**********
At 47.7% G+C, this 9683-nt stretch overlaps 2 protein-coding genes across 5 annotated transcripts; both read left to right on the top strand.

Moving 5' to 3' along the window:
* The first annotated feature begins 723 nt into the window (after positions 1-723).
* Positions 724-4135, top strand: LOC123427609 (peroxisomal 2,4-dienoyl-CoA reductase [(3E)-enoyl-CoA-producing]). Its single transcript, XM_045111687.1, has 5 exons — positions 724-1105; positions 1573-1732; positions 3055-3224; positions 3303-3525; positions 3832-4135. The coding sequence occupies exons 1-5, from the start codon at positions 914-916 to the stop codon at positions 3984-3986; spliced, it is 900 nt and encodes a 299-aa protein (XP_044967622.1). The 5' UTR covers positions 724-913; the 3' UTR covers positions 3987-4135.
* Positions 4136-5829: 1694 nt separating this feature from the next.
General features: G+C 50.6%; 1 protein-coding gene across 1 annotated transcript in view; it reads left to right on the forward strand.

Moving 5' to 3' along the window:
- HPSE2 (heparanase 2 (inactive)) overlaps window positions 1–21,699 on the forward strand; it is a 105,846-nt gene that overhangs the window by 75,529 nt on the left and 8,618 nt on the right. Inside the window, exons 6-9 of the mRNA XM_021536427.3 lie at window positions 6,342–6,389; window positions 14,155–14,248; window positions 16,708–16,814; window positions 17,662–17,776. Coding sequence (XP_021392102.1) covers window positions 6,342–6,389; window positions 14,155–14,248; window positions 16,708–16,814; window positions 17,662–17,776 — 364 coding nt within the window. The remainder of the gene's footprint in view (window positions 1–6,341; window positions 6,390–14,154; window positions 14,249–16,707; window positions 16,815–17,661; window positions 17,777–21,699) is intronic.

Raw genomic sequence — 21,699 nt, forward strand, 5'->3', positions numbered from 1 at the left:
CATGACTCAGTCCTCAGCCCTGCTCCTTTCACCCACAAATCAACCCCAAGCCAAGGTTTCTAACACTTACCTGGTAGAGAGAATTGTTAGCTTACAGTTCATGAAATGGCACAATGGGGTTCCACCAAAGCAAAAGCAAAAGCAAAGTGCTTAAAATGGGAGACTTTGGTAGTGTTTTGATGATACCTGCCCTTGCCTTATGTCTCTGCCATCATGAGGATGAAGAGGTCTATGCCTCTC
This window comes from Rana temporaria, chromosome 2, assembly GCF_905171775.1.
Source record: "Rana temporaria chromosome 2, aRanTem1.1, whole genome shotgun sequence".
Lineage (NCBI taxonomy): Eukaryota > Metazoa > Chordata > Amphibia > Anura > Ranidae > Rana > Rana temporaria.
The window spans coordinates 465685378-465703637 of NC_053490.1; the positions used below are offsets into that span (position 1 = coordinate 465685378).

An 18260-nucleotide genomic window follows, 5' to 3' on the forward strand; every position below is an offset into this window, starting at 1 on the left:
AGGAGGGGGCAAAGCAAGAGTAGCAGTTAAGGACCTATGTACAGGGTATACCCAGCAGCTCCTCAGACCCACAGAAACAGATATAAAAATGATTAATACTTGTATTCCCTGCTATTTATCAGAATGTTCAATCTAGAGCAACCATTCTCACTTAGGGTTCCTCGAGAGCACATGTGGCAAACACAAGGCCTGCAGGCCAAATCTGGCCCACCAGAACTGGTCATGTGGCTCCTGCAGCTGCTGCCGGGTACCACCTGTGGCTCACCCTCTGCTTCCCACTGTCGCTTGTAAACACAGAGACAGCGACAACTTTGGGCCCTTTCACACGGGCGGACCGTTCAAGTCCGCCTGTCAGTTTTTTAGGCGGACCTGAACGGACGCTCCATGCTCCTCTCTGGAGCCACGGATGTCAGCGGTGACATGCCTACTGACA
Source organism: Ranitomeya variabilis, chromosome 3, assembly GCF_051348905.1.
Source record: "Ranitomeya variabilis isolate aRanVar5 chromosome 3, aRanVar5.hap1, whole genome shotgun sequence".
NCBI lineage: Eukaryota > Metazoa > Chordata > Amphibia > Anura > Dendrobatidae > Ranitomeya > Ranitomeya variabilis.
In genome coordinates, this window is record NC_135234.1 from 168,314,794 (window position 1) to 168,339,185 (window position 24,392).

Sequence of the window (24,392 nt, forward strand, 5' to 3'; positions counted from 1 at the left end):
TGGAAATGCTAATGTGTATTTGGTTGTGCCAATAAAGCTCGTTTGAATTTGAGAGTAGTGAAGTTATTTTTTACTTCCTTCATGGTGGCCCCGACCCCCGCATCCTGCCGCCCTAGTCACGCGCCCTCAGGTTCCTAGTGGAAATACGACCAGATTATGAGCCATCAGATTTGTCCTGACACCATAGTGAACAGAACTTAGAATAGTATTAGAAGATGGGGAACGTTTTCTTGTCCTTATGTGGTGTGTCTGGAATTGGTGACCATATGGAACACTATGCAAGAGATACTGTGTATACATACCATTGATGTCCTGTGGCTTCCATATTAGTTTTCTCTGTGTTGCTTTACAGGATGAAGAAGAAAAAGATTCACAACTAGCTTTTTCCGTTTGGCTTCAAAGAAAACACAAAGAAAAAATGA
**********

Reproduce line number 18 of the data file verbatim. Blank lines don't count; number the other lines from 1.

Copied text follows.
Source record: "Ranitomeya variabilis isolate aRanVar5 chromosome 3, aRanVar5.hap1, whole genome shotgun sequence".